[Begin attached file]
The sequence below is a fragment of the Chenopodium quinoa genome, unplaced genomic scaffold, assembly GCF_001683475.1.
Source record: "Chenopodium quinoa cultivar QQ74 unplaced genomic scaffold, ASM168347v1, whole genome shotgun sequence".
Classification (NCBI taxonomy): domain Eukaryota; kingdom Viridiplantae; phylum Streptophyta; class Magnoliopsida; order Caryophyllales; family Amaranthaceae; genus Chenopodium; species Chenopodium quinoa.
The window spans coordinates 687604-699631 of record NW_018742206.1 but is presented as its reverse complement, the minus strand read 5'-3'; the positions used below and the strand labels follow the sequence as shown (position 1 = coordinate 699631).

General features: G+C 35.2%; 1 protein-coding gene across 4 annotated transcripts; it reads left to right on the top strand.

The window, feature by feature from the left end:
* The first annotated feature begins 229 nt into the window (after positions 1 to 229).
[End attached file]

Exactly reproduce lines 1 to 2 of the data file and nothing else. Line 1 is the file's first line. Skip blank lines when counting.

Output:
The sequence below is a fragment of the Chenopodium quinoa genome, unplaced genomic scaffold, assembly GCF_001683475.1.
Source record: "Chenopodium quinoa cultivar QQ74 unplaced genomic scaffold, ASM168347v1, whole genome shotgun sequence".